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Cadernos de Saúde Pública

Print version ISSN 0102-311X

Cad. Saúde Pública vol.27 no.9 Rio de Janeiro Sept. 2011 



Self-disclosure of HIV diagnosis to sexual partners by heterosexual and bisexual men: a challenge for HIV/AIDS care and prevention


A revelação da soropositividade por homens bissexuais e heterossexuais para parceiros sexuais: um desafio para o cuidado e a prevenção do HIV/AIDS



Vera PaivaI; Aluisio C. Segurado II; Elvira Maria Ventura FilipeIII

IInstituto de Psicologia, Universidade de São Paulo, São Paulo, Brasil
IIFaculdade de Medicina, Universidade de São Paulo, São Paulo, Brasil
IIIPrograma de DST/AIDS, Secretaria de Saúde de São Paulo, São Paulo, Brasil





This study investigated the disclosure of HIV-positive serostatus to sexual partners by heterosexual and bisexual men, selected in centers for HIV/AIDS care. In 250 interviews, we investigated disclosure of serostatus to partners, correlating disclosure to characteristics of relationships. The focus group further explored barriers to maintenance/establishment of partnerships and their association with disclosure and condom use. Fear of rejection led to isolation and distress, thus hindering disclosure to current and new partners. Disclosure requires trust and was more frequent to steady partners, to partners who were HIV-positive themselves, to female partners, and by heterosexuals, occurring less frequently with commercial sex workers. Most interviewees reported consistent condom use. Unprotected sex was more frequent with seropositive partners. Suggestions to enhance comprehensive care for HIV-positive men included stigma management, group activities, and human rights-based approaches involving professional education in care for sexual health, disclosure, and care of "persons living with HIV".

Sexuality; HIV; Acquired Immunodeficiency Syndrome


Este estudo investigou a revelação da soropositividade para parceiro/as sexuais por homens, hetero e bissexuais, usuários de serviços especializados no cuidado ao HIV/AIDS. Por meio de 250 entrevistas individuais e grupo focal descrevemos a revelação segundo características das parcerias e discutimos as dificuldades para manter ou estabelecer novas relações afetivo-sexuais e com o sexo protegido. Observamos que o temor à rejeição provoca isolamento e sofrimento e dificultava a revelação para parceira/os atuais ou futuro/as. Revelar requer confiança e foi mais frequente para parceira/os fixa/os, para soropositiva/os, para mulheres, e menos frequente para parceiro/as pagos por "programa". Heterossexuais revelavam mais. A maioria usava preservativos consistentemente, embora menos frequentemente com parceiros soropositivos. Para melhorar o cuidado integral de homens soropositivos, sugere-se a "gestão do estigma", atividades em grupo e abordagens baseadas em direitos humanos que capacitem profissionais para o cuidado da vida sexual-afetiva, da revelação e ao apoio ao viver com HIV.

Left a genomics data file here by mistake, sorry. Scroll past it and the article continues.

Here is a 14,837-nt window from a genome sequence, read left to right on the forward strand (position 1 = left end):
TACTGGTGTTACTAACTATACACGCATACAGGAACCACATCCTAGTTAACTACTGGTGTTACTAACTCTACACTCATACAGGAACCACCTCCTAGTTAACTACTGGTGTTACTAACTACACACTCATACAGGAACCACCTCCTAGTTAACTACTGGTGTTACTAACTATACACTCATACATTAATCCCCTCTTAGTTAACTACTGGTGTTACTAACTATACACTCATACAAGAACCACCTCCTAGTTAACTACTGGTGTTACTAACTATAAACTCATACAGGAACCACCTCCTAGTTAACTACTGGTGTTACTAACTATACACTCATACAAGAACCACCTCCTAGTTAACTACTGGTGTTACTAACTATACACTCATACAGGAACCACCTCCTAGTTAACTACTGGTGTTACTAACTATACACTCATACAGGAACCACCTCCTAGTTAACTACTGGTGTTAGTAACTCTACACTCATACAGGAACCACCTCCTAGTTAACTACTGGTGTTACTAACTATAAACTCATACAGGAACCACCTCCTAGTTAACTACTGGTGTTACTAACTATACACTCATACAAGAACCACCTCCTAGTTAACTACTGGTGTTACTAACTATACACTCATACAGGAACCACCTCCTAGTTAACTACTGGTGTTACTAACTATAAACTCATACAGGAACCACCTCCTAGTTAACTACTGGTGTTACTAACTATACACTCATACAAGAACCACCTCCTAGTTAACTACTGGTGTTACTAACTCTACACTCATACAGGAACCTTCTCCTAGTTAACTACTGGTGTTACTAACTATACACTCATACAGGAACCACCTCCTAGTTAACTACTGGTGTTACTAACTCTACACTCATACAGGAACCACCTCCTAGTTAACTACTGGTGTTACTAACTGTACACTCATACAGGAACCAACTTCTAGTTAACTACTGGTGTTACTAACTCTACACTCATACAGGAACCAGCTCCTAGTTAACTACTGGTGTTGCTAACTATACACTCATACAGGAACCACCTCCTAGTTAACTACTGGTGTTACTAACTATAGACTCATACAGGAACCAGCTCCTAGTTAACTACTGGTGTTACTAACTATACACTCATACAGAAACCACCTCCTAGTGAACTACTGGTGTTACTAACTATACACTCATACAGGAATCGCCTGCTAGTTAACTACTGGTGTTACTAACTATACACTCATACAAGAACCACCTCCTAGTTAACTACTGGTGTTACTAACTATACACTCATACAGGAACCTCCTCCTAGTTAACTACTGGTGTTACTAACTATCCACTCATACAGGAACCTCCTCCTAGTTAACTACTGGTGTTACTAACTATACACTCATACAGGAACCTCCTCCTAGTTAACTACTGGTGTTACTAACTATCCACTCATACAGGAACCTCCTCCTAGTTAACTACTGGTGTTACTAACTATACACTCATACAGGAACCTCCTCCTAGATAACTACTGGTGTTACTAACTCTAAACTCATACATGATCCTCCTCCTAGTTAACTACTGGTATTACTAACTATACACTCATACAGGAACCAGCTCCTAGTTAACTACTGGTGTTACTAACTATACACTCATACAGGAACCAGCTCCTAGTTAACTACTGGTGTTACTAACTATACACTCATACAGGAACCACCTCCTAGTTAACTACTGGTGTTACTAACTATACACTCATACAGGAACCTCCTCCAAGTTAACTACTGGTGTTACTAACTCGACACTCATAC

Sexualidade; HIV; Síndrome de Imunodeficiência Adquirida




Disclosure of HIV-positive serostatus has been defined as a process of communicating potentially stigmatizing information that had previously been kept hidden in order to increase one's psychological well-being, and in the case of disclosure to sexual partners, to preserve the quality of relationships. Disclosure is thus not a simple act. It involves careful consideration of "to whom" and "when" and depends on preparation and a personal decision.

When people discover they are HIV-infected, many isolate themselves due to fear of rejection and abandonment, when they think of disclosing their serostatus 1,2,3,4. Studies on the issue with samples of persons living with HIV in countries of the Americas, Europe, and Asia with access to treatment have indicated that disclosing one's HIV diagnosis decreases stress and isolation, expands social support, and favors adaptation to medication intake and negotiation of safer sex in various inter-subjective contexts, with an impact on controlling the spread of the epidemic. Meanwhile, the combined stigmas associated with HIV (homophobia, sexism, and racism) increase the difficulties in self-disclosure 5,6. Persons also tend to disclose their status more readily with steady and regular sexual partners, in the context of longer-lasting and marital relations, than to persons with whom they have casual encounters; for people living with HIV, having sex without disclosing one's diagnosis to partners is common 7.

As described by Klitzman & Bayer 8 in a study aimed at understanding the dynamics of disclosure of HIV diagnosis to partners, family members, friends, and coworkers in New York City, various codes for indirectly communicating one's positive serostatus are used, such as leaving medication in plain view in the living room and educating partners on the need for people in general to protect themselves with condoms; such strategies are more common among homosexual men, among whom HIV prevalence is often high. In their study, those that adopted this way of disclosing their diagnosis felt that veiled messages met the moral imperative of communicating seropositive status; others considered such approaches morally unacceptable, a half-lie. In contexts of anonymous or casual sex (heterosexual or homosexual), silencing on seropositive status was viewed as more acceptable; speaking about infection in these situations was perceived as anti-erotic. On the other hand, more lasting relationships assume or require trust in order to be establish, and non-disclosure could perpetuate mistrust; meanwhile, disclosure to one partner could help build the confidence what would tend to stimulate disclosure to others.